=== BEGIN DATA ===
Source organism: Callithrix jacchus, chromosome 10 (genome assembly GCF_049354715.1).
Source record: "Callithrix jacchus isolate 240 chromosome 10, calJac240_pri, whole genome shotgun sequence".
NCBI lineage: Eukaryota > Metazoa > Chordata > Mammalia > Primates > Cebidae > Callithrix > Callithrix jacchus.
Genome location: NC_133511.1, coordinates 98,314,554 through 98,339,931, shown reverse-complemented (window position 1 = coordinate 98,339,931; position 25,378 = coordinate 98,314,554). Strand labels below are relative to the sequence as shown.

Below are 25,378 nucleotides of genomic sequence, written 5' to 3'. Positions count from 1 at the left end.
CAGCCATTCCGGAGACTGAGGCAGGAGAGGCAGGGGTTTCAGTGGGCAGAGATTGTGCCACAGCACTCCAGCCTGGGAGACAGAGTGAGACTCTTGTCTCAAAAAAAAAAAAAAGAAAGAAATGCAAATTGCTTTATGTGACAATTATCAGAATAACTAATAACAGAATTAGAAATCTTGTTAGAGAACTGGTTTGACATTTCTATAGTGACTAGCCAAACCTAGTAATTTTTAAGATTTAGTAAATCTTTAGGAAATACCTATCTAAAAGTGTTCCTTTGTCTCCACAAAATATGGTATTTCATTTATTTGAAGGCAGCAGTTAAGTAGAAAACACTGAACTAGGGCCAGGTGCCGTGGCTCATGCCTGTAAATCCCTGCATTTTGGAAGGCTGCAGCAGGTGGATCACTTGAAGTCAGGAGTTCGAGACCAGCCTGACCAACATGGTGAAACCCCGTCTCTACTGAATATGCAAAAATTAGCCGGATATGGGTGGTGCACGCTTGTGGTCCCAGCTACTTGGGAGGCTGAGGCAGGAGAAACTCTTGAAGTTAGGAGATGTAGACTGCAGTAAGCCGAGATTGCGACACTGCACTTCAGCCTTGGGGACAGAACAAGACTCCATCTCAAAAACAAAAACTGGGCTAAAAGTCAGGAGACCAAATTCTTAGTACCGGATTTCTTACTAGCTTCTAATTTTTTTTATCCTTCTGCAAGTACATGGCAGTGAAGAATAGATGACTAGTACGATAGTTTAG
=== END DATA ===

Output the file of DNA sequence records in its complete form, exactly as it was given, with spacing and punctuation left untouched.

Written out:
Source organism: Callithrix jacchus, chromosome 10 (genome assembly GCF_049354715.1).
Source record: "Callithrix jacchus isolate 240 chromosome 10, calJac240_pri, whole genome shotgun sequence".
NCBI lineage: Eukaryota > Metazoa > Chordata > Mammalia > Primates > Cebidae > Callithrix > Callithrix jacchus.
Genome location: NC_133511.1, coordinates 98,314,554 through 98,339,931, shown reverse-complemented (window position 1 = coordinate 98,339,931; position 25,378 = coordinate 98,314,554). Strand labels below are relative to the sequence as shown.

Below are 25,378 nucleotides of genomic sequence, written 5' to 3'. Positions count from 1 at the left end.
CAGCCATTCCGGAGACTGAGGCAGGAGAGGCAGGGGTTTCAGTGGGCAGAGATTGTGCCACAGCACTCCAGCCTGGGAGACAGAGTGAGACTCTTGTCTCAAAAAAAAAAAAAAGAAAGAAATGCAAATTGCTTTATGTGACAATTATCAGAATAACTAATAACAGAATTAGAAATCTTGTTAGAGAACTGGTTTGACATTTCTATAGTGACTAGCCAAACCTAGTAATTTTTAAGATTTAGTAAATCTTTAGGAAATACCTATCTAAAAGTGTTCCTTTGTCTCCACAAAATATGGTATTTCATTTATTTGAAGGCAGCAGTTAAGTAGAAAACACTGAACTAGGGCCAGGTGCCGTGGCTCATGCCTGTAAATCCCTGCATTTTGGAAGGCTGCAGCAGGTGGATCACTTGAAGTCAGGAGTTCGAGACCAGCCTGACCAACATGGTGAAACCCCGTCTCTACTGAATATGCAAAAATTAGCCGGATATGGGTGGTGCACGCTTGTGGTCCCAGCTACTTGGGAGGCTGAGGCAGGAGAAACTCTTGAAGTTAGGAGATGTAGACTGCAGTAAGCCGAGATTGCGACACTGCACTTCAGCCTTGGGGACAGAACAAGACTCCATCTCAAAAACAAAAACTGGGCTAAAAGTCAGGAGACCAAATTCTTAGTACCGGATTTCTTACTAGCTTCTAATTTTTTTTATCCTTCTGCAAGTACATGGCAGTGAAGAATAGATGACTAGTACGATAGTTTAG